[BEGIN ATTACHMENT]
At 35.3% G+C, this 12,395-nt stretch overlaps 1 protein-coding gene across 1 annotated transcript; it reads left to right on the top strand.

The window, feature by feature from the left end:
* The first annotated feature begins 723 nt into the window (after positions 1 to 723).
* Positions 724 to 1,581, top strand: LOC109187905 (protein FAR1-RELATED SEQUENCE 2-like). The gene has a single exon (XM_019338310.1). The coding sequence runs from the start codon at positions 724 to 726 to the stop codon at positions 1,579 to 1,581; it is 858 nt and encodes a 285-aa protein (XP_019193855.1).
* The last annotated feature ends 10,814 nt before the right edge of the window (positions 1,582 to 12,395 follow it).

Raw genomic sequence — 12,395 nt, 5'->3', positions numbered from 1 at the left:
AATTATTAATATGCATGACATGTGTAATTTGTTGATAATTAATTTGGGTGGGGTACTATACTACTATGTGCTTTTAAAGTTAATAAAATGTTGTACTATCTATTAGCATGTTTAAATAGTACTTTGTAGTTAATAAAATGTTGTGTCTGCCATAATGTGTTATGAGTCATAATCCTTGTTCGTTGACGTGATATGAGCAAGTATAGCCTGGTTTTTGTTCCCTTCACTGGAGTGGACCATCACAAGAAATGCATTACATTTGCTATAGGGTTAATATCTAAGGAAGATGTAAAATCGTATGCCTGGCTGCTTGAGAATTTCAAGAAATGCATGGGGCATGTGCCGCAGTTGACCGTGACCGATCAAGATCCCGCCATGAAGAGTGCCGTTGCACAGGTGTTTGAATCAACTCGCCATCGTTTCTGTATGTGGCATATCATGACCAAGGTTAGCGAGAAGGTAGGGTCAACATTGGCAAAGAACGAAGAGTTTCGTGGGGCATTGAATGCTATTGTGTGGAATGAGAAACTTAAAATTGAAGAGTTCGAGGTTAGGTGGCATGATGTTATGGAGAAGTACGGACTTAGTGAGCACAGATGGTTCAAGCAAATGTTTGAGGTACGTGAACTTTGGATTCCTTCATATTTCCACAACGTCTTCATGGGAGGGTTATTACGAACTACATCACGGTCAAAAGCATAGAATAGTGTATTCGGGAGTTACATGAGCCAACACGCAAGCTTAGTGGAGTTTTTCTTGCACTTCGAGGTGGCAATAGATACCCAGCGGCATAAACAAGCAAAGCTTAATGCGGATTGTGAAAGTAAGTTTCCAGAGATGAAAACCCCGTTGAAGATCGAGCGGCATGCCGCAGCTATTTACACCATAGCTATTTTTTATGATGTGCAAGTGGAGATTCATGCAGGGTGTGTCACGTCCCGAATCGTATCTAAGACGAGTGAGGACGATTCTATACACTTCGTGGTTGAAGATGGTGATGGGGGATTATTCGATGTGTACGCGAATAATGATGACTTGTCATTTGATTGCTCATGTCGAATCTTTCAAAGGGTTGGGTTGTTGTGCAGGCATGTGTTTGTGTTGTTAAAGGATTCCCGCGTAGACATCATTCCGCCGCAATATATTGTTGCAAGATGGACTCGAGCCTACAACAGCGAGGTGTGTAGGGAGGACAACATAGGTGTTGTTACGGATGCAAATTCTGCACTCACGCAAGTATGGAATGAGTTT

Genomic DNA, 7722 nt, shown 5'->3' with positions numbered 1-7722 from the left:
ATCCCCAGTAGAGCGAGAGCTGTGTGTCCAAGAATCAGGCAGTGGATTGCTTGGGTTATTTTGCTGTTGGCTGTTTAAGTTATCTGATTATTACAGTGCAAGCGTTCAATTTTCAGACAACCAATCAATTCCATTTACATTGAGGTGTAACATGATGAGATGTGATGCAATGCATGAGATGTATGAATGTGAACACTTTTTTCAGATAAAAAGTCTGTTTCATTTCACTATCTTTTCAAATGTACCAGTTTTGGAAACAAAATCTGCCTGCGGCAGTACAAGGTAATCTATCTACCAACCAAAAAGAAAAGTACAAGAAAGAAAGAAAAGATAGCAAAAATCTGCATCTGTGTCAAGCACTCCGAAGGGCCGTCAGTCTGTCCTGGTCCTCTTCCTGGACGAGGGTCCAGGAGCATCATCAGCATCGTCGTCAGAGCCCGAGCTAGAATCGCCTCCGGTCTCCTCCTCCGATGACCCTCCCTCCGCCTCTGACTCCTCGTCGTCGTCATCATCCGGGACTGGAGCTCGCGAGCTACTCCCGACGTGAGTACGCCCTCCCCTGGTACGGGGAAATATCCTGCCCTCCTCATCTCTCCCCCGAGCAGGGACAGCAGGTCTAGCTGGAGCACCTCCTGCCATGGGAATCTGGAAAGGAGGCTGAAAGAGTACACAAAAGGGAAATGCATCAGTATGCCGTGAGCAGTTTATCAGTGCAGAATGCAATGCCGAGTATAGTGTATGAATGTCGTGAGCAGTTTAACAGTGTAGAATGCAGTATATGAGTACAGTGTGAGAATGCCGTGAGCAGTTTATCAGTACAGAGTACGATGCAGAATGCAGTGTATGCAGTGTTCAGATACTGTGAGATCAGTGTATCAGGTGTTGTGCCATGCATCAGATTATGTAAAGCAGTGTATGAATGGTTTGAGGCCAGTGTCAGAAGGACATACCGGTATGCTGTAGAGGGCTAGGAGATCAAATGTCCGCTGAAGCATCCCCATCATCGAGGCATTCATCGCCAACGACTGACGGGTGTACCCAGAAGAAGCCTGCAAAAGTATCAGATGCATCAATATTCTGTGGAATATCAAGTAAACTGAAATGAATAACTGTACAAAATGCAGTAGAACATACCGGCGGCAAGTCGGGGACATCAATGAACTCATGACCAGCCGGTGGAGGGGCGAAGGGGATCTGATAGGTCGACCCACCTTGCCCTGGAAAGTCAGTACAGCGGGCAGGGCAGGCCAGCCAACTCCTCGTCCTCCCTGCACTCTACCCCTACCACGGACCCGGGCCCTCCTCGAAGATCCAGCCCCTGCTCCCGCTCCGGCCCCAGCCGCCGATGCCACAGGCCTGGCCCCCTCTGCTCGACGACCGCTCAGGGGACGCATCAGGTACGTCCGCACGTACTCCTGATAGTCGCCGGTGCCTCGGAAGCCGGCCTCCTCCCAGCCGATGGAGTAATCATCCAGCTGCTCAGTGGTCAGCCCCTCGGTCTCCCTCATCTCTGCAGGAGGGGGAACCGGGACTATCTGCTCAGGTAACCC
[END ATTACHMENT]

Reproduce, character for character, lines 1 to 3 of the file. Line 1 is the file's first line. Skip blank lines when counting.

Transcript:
At 35.3% G+C, this 12,395-nt stretch overlaps 1 protein-coding gene across 1 annotated transcript; it reads left to right on the top strand.

The window, feature by feature from the left end:
* The first annotated feature begins 723 nt into the window (after positions 1 to 723).